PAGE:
We support this guidance with training for farmers, including in the use of the Cool Farm Tool, which assesses emissions of greenhouse gases; the Cow Compass (a way of monitoring animal welfare); and advice on how to set action plans to improve energy use and enhance biodiversity.

In addition, Caring Dairy is our continuous improvement programme for the farmers who supply the milk and cream for Ben & Jerry’s ice cream in both North America and Europe.

Relationships with farmers are crucial

Suppliers and farmers around the world are achieving Unilever’s sustainable dairy standard.

But farming is rarely the same in two places – so while we have a shared set of standards, our approach can look very different from one farmyard to another. Our dairy ingredients come from large farms, from cooperatives and from smallholders who might own between two and five cows – so one size does not fit all.

We’re now working on a model to roll out this programme, including through flagship farms which demonstrate the improvements for other farmers.

With the Dairy Farmers of America, we’re also trialling an approach to reduce greenhouse gas emissions while improving animal health and welfare. Over 2019–2020, we explored the benefits of a probiotic feed additive with one of our suppliers, with the aim of reducing emissions of methane.

Working with our supply chain

At the same time as working with individual farming groups, we want to collaborate across the sector to achieve higher sustainability standards. We work with the Dairy Sustainability Framework, developed by SAI Platform, which seeks to create a holistic approach to sustainability in the global dairy value chain and align the goals of buyers and producers.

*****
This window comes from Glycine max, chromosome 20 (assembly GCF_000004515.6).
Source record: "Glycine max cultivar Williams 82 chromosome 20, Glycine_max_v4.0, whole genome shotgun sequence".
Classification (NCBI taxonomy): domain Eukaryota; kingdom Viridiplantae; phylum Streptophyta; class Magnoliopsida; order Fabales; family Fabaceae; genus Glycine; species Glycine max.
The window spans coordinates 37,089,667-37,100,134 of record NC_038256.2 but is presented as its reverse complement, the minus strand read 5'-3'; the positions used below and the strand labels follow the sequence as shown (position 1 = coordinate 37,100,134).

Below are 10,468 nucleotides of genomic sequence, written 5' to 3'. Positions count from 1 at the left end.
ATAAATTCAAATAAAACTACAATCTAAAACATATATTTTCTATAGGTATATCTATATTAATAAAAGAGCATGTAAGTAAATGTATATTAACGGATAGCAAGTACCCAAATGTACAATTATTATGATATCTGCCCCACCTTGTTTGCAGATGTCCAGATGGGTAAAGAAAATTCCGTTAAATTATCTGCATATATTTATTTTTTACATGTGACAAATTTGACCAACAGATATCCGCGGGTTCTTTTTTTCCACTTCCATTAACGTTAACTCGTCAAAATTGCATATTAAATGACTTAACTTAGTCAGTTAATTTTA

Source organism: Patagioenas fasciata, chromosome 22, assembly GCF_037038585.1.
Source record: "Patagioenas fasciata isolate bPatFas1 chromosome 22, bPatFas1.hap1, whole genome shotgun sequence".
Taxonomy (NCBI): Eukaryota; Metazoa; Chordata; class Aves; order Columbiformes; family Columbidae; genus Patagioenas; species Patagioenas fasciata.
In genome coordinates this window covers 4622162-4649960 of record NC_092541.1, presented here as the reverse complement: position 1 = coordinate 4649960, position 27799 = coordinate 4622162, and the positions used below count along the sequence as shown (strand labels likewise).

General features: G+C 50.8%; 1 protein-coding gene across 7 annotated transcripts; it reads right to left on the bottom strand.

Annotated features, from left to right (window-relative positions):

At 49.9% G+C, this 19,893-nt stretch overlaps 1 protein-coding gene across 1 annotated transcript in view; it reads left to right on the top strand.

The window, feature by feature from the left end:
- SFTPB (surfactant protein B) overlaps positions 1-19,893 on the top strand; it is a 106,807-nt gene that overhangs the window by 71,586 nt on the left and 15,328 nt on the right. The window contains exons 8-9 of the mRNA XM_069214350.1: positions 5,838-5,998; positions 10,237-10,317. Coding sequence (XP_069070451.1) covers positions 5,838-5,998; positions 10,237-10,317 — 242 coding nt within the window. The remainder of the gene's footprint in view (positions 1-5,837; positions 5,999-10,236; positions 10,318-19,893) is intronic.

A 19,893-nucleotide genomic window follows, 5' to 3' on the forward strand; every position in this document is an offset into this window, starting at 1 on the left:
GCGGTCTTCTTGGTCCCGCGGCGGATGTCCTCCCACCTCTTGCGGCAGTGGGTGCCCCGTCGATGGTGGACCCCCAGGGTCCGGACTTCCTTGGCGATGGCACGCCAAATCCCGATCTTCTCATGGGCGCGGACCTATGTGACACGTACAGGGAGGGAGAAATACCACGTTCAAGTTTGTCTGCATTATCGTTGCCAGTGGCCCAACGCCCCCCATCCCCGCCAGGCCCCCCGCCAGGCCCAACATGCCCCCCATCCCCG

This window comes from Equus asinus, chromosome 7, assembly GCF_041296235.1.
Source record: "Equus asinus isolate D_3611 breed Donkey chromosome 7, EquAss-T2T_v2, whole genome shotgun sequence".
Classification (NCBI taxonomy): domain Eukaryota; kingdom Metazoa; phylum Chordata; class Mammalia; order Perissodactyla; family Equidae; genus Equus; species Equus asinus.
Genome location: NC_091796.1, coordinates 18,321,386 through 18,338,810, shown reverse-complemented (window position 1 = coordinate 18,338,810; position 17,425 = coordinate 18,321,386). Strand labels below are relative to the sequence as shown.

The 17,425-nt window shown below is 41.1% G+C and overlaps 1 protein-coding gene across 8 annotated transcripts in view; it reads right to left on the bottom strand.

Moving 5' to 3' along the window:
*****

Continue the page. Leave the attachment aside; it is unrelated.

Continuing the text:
This has led to the launch of the Sustainable Dairy Partnership (SDP). The SDP is what is known as a 'business-to-business' sustainability model, bringing us together with other buyers, and with suppliers representing 30% of global milk volume. It’s built on the Dairy Sustainability Framework (DSF) and its 11 criteria addressing sustainability issues. The SDP also requires all milk processors to address the prevention of deforestation, the protection of animal welfare and human rights, and compliance with local legislation.

Supporting regenerative farming in dairy

Regenerative farming requires system-level changes to the way farmers manage their land. Ben & Jerry’s Caring Dairy initiative aims to encourage and support practices like this on dairy farms. It has helped cooperatives supply ingredients for Ben & Jerry’s ice cream in Europe and the US since the brand co-founded the initiative in 2002. It aims to support thriving livelihoods for farmers and farm workers, excellent care for cows, and a flourishing ecosystem that combats climate change through building soil health and sequestering carbon.

Farmers who manage to improve are compensated, based on a third-party audit. Beyond meeting Caring Dairy’s Basic Requirements, farmers can reach Silver or Gold level performance, with increasing reward for each level.

Cows eating hay in a barn. In the middle of the image is the slogan ‘Caring Dairy.’

Dairy farming for nature